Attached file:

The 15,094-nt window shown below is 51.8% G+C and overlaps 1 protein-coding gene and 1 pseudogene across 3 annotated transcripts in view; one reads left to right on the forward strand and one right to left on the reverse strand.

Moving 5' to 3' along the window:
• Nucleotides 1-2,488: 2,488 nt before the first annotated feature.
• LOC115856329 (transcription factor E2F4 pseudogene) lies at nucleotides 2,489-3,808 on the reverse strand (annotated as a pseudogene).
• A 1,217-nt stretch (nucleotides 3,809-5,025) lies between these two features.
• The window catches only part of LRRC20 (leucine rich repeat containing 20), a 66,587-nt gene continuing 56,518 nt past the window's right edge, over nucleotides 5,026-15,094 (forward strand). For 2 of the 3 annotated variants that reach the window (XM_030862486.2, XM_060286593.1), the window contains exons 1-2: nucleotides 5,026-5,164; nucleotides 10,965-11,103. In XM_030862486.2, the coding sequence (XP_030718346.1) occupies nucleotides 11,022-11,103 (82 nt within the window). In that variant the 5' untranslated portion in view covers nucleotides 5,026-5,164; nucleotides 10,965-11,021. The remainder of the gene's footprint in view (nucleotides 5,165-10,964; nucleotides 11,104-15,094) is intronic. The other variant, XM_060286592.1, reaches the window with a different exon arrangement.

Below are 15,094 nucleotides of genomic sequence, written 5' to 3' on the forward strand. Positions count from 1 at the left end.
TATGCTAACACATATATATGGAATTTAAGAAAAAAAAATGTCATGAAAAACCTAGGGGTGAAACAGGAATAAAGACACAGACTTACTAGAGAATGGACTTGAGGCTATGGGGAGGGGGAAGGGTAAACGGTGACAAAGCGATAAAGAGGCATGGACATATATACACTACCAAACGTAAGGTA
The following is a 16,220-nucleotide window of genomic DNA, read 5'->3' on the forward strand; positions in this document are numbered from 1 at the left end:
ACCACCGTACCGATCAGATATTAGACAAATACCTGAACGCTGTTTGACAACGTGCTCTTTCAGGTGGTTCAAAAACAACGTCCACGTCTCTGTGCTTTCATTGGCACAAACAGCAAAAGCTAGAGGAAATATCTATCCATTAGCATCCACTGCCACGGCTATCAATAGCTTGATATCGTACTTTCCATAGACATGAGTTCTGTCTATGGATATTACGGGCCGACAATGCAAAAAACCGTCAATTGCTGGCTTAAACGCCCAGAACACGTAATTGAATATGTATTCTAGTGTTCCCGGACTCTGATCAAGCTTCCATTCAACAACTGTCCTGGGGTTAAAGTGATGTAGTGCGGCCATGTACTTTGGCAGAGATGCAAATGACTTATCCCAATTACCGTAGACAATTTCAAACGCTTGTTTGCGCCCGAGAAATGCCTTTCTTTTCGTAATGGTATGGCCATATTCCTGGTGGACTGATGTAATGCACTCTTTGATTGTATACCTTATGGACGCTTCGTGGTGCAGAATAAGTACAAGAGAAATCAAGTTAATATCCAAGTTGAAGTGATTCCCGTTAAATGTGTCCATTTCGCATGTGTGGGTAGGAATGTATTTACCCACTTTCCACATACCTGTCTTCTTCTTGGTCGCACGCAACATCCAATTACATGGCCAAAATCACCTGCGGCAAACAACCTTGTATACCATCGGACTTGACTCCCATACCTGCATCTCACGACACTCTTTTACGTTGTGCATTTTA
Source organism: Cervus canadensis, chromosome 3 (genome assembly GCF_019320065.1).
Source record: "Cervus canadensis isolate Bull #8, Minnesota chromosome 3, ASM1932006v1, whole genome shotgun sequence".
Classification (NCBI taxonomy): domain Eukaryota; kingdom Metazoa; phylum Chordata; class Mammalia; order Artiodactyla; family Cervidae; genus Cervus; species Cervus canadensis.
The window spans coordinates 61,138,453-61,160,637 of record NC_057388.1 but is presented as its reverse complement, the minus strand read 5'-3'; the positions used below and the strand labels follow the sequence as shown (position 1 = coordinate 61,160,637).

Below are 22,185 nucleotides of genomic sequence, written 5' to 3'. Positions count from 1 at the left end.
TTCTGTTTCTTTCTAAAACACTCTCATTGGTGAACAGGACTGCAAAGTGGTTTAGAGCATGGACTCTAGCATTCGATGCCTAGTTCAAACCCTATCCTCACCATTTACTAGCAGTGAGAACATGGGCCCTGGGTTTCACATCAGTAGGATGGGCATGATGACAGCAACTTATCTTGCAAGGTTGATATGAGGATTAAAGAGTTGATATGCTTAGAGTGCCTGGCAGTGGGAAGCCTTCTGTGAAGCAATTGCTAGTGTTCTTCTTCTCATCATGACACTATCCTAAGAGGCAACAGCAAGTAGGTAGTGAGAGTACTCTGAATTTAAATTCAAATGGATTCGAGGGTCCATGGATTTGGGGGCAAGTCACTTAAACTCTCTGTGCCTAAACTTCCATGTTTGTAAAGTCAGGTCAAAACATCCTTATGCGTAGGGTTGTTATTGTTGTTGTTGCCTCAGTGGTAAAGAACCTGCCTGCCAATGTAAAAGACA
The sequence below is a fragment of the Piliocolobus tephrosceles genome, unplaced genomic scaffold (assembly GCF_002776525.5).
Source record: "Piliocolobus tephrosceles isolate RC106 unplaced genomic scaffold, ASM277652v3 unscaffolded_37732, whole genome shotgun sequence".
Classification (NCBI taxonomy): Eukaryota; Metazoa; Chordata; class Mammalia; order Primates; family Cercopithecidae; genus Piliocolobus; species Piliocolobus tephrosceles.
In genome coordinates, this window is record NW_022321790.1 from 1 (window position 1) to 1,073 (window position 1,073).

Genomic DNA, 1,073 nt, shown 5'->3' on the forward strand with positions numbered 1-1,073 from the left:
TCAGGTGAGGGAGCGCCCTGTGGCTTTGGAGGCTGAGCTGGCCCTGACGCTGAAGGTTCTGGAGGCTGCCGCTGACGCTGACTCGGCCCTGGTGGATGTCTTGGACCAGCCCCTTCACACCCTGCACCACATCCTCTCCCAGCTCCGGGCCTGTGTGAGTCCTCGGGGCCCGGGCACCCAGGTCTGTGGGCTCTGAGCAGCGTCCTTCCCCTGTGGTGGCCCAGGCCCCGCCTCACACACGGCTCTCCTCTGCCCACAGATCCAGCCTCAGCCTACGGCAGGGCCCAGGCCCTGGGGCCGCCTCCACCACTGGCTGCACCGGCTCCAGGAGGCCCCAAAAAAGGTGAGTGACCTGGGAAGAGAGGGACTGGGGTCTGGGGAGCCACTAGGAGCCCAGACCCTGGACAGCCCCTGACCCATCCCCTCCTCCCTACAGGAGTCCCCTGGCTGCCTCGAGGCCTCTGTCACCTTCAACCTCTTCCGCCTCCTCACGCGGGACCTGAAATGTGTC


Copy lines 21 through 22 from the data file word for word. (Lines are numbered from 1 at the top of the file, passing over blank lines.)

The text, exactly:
Genomic DNA, 1,073 nt, shown 5'->3' on the forward strand with positions numbered 1-1,073 from the left:
TCAGGTGAGGGAGCGCCCTGTGGCTTTGGAGGCTGAGCTGGCCCTGACGCTGAAGGTTCTGGAGGCTGCCGCTGACGCTGACTCGGCCCTGGTGGATGTCTTGGACCAGCCCCTTCACACCCTGCACCACATCCTCTCCCAGCTCCGGGCCTGTGTGAGTCCTCGGGGCCCGGGCACCCAGGTCTGTGGGCTCTGAGCAGCGTCCTTCCCCTGTGGTGGCCCAGGCCCCGCCTCACACACGGCTCTCCTCTGCCCACAGATCCAGCCTCAGCCTACGGCAGGGCCCAGGCCCTGGGGCCGCCTCCACCACTGGCTGCACCGGCTCCAGGAGGCCCCAAAAAAGGTGAGTGACCTGGGAAGAGAGGGACTGGGGTCTGGGGAGCCACTAGGAGCCCAGACCCTGGACAGCCCCTGACCCATCCCCTCCTCCCTACAGGAGTCCCCTGGCTGCCTCGAGGCCTCTGTCACCTTCAACCTCTTCCGCCTCCTCACGCGGGACCTGAAATGTGTC